References in classic literature ?
You may imagine the young people brushed up after the labours of the day, and making this novelty, as they would make any novelty, the excuse for walking together and enjoying a trivial flirtation.
Hearken not to the voice which petulantly tells you that the form of government recommended for your adoption is a novelty in the political world; that it has never yet had a place in the theories of the wildest projectors; that it rashly attempts what it is impossible to accomplish.
It was a novelty in the way of excursions--its like had not been thought of before, and it compelled that interest which attractive novelties always command.
The novelty Anna Pavlovna was setting before her guests that evening was Boris Drubetskoy, who had just arrived as a special messenger from the Prussian army and was aide-de-camp to a very important personage.
There's a novelty in that, for poetic use at least, so far as we know, though we remember one fine paragraph about it in Sartor Resartus.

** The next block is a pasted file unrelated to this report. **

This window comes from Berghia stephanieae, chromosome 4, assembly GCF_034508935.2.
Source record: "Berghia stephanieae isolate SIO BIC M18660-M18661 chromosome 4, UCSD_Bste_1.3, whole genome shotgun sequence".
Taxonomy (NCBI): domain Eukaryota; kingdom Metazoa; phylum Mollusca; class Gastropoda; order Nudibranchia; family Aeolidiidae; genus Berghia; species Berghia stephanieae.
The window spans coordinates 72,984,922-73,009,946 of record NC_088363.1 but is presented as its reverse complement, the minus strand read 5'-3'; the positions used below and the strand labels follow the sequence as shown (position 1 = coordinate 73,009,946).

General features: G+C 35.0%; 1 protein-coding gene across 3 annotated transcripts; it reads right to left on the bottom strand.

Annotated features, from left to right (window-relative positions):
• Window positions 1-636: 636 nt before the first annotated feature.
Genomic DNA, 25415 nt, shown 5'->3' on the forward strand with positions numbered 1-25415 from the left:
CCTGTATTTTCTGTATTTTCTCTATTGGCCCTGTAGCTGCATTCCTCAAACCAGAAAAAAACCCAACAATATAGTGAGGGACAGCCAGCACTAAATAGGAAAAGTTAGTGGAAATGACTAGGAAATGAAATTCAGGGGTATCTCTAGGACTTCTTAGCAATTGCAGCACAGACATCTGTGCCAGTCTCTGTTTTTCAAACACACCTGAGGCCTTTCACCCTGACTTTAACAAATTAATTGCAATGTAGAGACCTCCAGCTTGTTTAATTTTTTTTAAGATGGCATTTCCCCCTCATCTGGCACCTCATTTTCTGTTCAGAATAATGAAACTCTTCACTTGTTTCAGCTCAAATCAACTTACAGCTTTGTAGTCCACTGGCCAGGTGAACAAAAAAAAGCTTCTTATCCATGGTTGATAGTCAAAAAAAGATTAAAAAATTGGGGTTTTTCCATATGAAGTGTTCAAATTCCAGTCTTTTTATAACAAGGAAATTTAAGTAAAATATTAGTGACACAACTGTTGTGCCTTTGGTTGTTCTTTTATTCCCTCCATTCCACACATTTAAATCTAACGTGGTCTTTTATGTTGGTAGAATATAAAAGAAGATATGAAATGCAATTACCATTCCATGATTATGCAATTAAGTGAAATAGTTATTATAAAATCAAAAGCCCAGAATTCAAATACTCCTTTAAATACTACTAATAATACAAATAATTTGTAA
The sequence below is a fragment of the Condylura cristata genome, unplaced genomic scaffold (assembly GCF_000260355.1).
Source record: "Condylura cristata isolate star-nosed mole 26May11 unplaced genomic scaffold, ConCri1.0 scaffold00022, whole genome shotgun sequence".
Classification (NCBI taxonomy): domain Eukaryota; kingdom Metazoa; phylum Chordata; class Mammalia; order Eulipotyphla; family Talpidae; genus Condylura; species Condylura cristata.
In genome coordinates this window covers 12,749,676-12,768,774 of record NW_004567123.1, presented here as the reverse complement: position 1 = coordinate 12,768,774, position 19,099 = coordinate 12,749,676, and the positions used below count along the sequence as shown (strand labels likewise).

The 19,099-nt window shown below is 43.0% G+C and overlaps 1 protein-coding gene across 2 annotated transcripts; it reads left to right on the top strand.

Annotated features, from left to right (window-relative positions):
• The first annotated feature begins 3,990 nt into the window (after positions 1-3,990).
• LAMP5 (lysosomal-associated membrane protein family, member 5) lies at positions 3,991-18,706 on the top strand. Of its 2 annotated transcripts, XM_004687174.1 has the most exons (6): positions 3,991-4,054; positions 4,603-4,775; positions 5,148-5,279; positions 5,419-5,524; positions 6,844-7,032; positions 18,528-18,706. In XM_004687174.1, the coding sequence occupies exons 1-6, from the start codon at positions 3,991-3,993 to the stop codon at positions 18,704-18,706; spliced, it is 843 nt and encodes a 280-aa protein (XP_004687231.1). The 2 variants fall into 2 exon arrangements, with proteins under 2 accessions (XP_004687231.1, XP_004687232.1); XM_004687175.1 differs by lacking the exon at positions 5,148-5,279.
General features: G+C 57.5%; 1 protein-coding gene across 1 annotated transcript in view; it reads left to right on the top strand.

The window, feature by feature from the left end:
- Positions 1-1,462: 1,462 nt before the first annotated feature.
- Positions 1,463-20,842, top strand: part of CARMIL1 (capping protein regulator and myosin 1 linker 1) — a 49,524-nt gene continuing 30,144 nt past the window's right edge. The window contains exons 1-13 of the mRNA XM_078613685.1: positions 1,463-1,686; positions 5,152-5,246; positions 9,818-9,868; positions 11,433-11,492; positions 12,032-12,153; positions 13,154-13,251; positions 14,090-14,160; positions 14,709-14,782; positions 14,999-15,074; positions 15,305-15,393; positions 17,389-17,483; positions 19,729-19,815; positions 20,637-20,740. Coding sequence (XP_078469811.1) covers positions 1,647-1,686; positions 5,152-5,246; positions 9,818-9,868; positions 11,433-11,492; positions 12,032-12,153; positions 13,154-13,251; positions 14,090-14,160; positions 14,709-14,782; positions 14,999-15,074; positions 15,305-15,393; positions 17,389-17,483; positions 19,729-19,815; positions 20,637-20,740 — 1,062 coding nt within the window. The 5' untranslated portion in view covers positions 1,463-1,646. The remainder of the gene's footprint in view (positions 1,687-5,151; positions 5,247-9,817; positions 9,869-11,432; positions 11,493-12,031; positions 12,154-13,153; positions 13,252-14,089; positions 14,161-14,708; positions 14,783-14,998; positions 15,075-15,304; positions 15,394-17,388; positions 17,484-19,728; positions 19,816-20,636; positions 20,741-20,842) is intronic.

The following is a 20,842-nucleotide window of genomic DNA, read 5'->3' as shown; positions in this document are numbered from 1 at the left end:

The novelty of an evening's entertainment, conducted from beginning to end by the unaided exertions of a young lady
When the novelty of amusement there was over, it would be time for the wider range of London.
So it was that she looked upon Martin Eden as a novelty, a strange individual, and she identified with novelty and strangeness the effects he produced upon her.
When all was ready, she took me from the drawer, let a single drop of lavender fall in my bosom, and tripped down stairs toward the drawing- room; Betts Shoreham and Mademoiselle Hennequin were together, and, for a novelty, alone.
Thus children are ever ready, when novelty knocks, to desert their dearest ones.
The idea that my sister should marry a gentleman--ah--in business was something of a novelty.
There was novelty in the scheme, and as, with such a mother and such uncompanionable sisters, home could not be faultless, a little change was not unwelcome for its own sake.